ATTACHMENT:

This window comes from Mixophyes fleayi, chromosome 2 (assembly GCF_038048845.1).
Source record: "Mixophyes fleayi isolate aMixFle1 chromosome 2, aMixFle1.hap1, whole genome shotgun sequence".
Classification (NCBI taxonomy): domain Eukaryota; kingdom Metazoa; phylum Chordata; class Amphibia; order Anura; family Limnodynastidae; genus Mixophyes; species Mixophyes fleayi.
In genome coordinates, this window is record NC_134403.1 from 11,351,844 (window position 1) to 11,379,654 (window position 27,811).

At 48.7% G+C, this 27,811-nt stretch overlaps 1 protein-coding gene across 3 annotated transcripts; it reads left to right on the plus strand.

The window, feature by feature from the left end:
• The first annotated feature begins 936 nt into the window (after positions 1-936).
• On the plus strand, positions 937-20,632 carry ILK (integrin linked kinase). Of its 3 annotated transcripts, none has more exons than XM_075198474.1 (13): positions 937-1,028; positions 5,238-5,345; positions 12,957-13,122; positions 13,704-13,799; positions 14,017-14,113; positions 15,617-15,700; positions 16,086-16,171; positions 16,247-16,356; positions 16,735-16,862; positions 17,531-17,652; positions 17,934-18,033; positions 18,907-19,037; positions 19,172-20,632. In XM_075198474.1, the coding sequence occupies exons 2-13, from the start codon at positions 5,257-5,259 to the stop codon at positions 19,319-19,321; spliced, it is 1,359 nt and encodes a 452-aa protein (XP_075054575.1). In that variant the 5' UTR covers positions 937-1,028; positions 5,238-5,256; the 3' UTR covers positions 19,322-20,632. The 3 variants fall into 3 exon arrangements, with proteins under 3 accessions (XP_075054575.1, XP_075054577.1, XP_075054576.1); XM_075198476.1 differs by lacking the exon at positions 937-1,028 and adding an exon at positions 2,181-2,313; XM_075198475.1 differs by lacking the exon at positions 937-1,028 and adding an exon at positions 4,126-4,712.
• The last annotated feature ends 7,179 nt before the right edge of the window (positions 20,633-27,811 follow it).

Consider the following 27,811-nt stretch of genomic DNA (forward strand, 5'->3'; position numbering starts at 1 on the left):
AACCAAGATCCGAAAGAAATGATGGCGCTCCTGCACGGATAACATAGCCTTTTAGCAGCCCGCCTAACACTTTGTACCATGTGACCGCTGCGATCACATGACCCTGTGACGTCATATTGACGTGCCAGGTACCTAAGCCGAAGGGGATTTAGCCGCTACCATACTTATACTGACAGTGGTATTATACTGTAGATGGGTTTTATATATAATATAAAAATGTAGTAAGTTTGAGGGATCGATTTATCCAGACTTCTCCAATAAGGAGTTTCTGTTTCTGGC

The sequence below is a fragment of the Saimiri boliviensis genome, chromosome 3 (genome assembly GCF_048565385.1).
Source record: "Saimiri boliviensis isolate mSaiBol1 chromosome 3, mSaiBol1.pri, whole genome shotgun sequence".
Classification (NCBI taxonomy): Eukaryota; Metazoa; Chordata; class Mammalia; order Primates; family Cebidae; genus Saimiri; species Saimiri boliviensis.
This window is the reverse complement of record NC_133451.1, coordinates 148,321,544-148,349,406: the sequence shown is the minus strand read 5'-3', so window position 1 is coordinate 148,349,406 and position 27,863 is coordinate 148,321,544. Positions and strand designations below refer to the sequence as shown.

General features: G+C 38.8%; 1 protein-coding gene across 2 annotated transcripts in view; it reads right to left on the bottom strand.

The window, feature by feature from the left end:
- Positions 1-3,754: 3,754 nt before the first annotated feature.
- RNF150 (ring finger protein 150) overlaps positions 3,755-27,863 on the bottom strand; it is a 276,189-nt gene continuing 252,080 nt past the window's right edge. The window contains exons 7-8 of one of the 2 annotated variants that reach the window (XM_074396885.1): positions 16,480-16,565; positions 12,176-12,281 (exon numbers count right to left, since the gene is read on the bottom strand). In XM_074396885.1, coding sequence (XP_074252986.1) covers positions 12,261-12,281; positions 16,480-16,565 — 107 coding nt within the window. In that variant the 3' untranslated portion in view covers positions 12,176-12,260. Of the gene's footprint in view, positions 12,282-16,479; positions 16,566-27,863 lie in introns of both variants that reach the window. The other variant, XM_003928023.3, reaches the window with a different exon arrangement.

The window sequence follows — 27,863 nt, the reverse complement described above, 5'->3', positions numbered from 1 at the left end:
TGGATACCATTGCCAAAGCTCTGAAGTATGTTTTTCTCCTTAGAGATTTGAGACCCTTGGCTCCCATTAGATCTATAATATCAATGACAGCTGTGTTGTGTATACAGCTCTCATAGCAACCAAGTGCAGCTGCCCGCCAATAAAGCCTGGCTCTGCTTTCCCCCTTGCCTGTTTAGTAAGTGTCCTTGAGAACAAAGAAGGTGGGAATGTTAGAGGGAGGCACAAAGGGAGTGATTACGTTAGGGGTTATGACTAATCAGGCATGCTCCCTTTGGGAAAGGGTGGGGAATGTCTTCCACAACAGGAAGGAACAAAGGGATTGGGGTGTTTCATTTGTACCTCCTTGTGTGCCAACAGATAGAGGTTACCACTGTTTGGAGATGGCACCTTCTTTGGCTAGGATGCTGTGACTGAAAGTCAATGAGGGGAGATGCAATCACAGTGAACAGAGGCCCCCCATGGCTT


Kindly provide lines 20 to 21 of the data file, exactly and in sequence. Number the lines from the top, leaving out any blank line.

The window sequence follows — 27,863 nt, the reverse complement described above, 5'->3', positions numbered from 1 at the left end:
TGGATACCATTGCCAAAGCTCTGAAGTATGTTTTTCTCCTTAGAGATTTGAGACCCTTGGCTCCCATTAGATCTATAATATCAATGACAGCTGTGTTGTGTATACAGCTCTCATAGCAACCAAGTGCAGCTGCCCGCCAATAAAGCCTGGCTCTGCTTTCCCCCTTGCCTGTTTAGTAAGTGTCCTTGAGAACAAAGAAGGTGGGAATGTTAGAGGGAGGCACAAAGGGAGTGATTACGTTAGGGGTTATGACTAATCAGGCATGCTCCCTTTGGGAAAGGGTGGGGAATGTCTTCCACAACAGGAAGGAACAAAGGGATTGGGGTGTTTCATTTGTACCTCCTTGTGTGCCAACAGATAGAGGTTACCACTGTTTGGAGATGGCACCTTCTTTGGCTAGGATGCTGTGACTGAAAGTCAATGAGGGGAGATGCAATCACAGTGAACAGAGGCCCCCCATGGCTT